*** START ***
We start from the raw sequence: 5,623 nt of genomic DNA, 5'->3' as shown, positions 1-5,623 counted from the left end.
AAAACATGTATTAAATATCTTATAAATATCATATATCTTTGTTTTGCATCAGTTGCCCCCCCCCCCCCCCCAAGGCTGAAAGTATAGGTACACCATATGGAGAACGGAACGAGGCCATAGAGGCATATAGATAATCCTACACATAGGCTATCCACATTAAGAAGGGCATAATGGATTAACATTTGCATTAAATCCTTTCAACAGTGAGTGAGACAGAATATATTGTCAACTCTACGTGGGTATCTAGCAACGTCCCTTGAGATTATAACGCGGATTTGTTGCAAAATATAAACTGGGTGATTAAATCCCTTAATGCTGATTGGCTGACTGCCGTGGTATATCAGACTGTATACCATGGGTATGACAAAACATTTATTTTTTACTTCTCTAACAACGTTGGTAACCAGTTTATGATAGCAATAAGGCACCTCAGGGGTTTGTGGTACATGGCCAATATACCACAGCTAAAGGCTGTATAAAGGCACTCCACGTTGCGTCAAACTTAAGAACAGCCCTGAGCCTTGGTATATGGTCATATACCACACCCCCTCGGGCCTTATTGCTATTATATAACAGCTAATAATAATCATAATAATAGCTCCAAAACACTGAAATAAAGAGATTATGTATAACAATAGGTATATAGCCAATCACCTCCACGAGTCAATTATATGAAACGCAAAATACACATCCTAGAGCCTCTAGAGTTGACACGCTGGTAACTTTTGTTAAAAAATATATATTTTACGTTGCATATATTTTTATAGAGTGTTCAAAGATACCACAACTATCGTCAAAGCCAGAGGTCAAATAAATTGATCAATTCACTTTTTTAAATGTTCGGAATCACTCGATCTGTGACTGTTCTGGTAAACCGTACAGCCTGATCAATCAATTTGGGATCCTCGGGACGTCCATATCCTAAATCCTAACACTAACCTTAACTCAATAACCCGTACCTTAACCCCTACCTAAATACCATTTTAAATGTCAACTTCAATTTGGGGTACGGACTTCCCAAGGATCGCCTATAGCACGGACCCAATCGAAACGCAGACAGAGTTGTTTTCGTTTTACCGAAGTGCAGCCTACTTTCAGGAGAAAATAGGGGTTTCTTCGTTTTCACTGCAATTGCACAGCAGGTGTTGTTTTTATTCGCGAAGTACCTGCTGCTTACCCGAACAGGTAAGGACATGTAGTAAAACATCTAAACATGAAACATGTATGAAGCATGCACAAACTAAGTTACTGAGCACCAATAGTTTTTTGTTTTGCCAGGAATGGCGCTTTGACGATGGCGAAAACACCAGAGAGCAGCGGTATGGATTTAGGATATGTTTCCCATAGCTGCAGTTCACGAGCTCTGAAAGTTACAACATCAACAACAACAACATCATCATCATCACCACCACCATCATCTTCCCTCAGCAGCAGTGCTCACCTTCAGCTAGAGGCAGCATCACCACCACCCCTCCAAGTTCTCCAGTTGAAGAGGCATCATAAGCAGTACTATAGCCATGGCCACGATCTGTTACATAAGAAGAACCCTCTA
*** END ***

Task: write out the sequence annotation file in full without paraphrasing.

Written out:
We start from the raw sequence: 5,623 nt of genomic DNA, 5'->3' as shown, positions 1-5,623 counted from the left end.
AAAACATGTATTAAATATCTTATAAATATCATATATCTTTGTTTTGCATCAGTTGCCCCCCCCCCCCCCCCAAGGCTGAAAGTATAGGTACACCATATGGAGAACGGAACGAGGCCATAGAGGCATATAGATAATCCTACACATAGGCTATCCACATTAAGAAGGGCATAATGGATTAACATTTGCATTAAATCCTTTCAACAGTGAGTGAGACAGAATATATTGTCAACTCTACGTGGGTATCTAGCAACGTCCCTTGAGATTATAACGCGGATTTGTTGCAAAATATAAACTGGGTGATTAAATCCCTTAATGCTGATTGGCTGACTGCCGTGGTATATCAGACTGTATACCATGGGTATGACAAAACATTTATTTTTTACTTCTCTAACAACGTTGGTAACCAGTTTATGATAGCAATAAGGCACCTCAGGGGTTTGTGGTACATGGCCAATATACCACAGCTAAAGGCTGTATAAAGGCACTCCACGTTGCGTCAAACTTAAGAACAGCCCTGAGCCTTGGTATATGGTCATATACCACACCCCCTCGGGCCTTATTGCTATTATATAACAGCTAATAATAATCATAATAATAGCTCCAAAACACTGAAATAAAGAGATTATGTATAACAATAGGTATATAGCCAATCACCTCCACGAGTCAATTATATGAAACGCAAAATACACATCCTAGAGCCTCTAGAGTTGACACGCTGGTAACTTTTGTTAAAAAATATATATTTTACGTTGCATATATTTTTATAGAGTGTTCAAAGATACCACAACTATCGTCAAAGCCAGAGGTCAAATAAATTGATCAATTCACTTTTTTAAATGTTCGGAATCACTCGATCTGTGACTGTTCTGGTAAACCGTACAGCCTGATCAATCAATTTGGGATCCTCGGGACGTCCATATCCTAAATCCTAACACTAACCTTAACTCAATAACCCGTACCTTAACCCCTACCTAAATACCATTTTAAATGTCAACTTCAATTTGGGGTACGGACTTCCCAAGGATCGCCTATAGCACGGACCCAATCGAAACGCAGACAGAGTTGTTTTCGTTTTACCGAAGTGCAGCCTACTTTCAGGAGAAAATAGGGGTTTCTTCGTTTTCACTGCAATTGCACAGCAGGTGTTGTTTTTATTCGCGAAGTACCTGCTGCTTACCCGAACAGGTAAGGACATGTAGTAAAACATCTAAACATGAAACATGTATGAAGCATGCACAAACTAAGTTACTGAGCACCAATAGTTTTTTGTTTTGCCAGGAATGGCGCTTTGACGATGGCGAAAACACCAGAGAGCAGCGGTATGGATTTAGGATATGTTTCCCATAGCTGCAGTTCACGAGCTCTGAAAGTTACAACATCAACAACAACAACATCATCATCATCACCACCACCATCATCTTCCCTCAGCAGCAGTGCTCACCTTCAGCTAGAGGCAGCATCACCACCACCCCTCCAAGTTCTCCAGTTGAAGAGGCATCATAAGCAGTACTATAGCCATGGCCACGATCTGTTACATAAGAAGAACCCTCTA